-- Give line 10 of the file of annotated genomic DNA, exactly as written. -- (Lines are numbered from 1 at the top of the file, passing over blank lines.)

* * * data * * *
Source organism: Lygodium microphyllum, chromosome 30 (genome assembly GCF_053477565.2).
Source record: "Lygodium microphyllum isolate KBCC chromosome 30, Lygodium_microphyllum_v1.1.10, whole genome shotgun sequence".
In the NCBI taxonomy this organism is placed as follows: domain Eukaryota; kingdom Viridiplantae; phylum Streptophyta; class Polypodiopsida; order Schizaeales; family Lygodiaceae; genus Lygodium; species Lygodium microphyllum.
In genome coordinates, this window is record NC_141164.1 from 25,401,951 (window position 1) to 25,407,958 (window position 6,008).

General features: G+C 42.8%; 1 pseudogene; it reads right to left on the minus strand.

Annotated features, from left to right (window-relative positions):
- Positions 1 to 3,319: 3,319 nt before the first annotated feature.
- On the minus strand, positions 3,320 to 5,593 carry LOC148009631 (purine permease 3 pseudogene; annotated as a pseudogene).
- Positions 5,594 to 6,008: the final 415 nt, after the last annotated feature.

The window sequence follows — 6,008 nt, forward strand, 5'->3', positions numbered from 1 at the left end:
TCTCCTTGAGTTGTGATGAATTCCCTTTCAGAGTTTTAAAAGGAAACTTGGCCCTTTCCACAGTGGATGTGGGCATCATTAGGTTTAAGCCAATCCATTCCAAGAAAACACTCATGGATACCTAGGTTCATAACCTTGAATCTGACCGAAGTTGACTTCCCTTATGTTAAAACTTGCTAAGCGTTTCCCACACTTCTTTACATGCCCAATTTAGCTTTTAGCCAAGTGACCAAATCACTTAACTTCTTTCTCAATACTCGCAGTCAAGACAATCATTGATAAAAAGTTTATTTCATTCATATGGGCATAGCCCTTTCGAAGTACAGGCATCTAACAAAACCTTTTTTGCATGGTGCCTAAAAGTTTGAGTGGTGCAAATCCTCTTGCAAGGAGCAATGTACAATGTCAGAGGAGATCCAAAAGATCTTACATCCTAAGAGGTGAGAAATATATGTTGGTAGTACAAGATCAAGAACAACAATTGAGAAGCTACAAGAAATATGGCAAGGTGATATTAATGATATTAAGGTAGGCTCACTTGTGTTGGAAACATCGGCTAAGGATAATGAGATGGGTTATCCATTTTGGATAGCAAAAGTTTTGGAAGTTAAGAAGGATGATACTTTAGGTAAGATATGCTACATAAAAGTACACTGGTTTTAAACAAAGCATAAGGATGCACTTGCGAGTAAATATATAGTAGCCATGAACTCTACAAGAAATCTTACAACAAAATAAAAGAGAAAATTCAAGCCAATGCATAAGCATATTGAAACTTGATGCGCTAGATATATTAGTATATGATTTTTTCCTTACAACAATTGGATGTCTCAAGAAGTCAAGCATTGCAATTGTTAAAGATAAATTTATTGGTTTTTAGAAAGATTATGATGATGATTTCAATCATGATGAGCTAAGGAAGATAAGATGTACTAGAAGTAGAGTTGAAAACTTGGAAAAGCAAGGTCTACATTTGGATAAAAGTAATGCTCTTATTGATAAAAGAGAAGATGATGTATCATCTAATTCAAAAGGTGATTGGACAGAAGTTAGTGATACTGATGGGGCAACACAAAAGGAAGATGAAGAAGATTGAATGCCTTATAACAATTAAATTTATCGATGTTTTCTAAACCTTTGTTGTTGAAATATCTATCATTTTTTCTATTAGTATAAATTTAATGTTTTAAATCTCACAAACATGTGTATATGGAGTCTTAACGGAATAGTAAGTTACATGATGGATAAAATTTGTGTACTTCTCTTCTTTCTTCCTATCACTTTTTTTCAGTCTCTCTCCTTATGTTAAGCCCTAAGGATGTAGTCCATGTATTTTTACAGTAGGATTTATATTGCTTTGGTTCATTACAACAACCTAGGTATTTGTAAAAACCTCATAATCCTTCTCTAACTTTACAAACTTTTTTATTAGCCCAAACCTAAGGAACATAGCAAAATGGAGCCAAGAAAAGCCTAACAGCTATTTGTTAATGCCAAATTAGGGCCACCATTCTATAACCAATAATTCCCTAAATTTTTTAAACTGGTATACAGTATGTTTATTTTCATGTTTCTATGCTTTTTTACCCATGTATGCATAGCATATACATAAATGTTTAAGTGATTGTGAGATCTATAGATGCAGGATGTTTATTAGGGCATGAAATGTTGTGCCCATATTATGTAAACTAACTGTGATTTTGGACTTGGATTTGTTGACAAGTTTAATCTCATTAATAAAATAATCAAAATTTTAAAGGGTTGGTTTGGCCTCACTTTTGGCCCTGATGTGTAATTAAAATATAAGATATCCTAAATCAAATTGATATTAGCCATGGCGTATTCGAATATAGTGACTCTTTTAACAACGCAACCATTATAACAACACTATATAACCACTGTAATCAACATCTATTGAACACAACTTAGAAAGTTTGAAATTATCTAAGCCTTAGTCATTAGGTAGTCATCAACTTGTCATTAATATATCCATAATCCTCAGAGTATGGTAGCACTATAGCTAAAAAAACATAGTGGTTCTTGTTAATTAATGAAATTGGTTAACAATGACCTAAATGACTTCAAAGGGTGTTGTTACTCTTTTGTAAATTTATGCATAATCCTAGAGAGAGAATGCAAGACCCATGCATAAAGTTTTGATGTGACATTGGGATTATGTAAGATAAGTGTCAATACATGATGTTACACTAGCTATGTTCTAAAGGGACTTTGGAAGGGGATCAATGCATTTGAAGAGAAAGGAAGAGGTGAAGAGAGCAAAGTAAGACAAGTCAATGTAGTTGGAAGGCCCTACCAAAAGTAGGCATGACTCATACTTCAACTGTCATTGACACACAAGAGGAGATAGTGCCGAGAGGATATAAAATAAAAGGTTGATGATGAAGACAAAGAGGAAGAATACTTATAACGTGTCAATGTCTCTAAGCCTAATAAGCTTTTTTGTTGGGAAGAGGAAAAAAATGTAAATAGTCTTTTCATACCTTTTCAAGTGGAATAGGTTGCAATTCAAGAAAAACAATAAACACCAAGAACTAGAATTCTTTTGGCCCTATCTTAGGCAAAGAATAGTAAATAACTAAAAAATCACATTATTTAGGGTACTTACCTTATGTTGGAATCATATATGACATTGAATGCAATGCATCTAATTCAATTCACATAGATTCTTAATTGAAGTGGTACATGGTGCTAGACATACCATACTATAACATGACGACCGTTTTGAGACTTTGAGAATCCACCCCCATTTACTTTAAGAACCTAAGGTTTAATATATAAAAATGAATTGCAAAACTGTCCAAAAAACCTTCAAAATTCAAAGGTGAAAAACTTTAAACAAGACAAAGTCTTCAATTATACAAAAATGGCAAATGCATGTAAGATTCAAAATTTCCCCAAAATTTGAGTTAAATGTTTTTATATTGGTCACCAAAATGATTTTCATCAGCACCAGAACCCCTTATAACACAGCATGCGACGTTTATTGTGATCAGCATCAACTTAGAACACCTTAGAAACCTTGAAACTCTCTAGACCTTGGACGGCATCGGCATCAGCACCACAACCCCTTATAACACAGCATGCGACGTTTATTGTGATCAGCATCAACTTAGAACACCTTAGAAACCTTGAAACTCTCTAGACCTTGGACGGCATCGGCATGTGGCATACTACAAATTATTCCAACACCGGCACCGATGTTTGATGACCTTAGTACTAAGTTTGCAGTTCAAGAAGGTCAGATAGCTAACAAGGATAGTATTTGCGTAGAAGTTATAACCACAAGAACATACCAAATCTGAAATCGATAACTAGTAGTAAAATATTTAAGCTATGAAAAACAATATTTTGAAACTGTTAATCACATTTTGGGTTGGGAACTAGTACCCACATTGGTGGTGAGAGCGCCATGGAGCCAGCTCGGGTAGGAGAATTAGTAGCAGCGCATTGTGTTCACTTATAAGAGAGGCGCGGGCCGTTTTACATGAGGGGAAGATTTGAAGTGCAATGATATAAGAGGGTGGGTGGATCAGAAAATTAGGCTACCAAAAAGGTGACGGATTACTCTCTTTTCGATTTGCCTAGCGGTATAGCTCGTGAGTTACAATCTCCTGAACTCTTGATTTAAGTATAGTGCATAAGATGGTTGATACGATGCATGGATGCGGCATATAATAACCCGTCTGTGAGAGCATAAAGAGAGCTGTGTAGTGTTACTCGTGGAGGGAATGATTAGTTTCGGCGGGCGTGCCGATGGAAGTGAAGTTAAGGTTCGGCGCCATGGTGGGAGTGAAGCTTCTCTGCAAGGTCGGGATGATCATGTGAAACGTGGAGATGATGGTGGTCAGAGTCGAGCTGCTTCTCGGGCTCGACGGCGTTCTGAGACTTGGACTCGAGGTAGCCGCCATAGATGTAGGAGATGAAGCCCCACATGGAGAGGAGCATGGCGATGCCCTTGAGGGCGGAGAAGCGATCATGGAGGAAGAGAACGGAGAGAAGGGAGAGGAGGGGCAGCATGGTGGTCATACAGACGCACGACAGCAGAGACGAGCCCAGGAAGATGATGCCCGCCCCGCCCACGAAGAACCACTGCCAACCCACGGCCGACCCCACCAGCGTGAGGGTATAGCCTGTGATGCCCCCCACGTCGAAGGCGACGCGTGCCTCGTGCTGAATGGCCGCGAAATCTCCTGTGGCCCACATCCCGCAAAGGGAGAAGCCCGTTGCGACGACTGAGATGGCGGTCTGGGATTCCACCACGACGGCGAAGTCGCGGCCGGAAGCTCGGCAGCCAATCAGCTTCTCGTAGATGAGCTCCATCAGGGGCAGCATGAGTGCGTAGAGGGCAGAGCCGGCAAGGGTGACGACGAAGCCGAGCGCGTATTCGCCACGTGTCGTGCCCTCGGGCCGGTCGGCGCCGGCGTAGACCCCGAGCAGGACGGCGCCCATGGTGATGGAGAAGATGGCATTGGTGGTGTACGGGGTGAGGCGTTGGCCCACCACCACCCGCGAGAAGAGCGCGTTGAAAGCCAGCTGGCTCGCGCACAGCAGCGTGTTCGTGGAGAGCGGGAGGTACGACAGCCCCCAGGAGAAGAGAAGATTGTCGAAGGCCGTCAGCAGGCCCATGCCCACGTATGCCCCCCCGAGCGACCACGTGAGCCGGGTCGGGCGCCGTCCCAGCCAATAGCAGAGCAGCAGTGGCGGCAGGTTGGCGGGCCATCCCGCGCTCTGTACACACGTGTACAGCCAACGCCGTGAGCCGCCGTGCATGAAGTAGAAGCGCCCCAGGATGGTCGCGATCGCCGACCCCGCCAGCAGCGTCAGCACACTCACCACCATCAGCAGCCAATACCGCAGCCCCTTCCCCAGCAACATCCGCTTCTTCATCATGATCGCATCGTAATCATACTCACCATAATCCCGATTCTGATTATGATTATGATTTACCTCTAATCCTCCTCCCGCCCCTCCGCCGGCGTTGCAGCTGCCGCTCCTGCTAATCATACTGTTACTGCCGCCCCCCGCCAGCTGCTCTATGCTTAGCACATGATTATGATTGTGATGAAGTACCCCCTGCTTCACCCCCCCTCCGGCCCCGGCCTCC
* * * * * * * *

The window sequence follows — 6,008 nt, forward strand, 5'->3', positions numbered from 1 at the left end: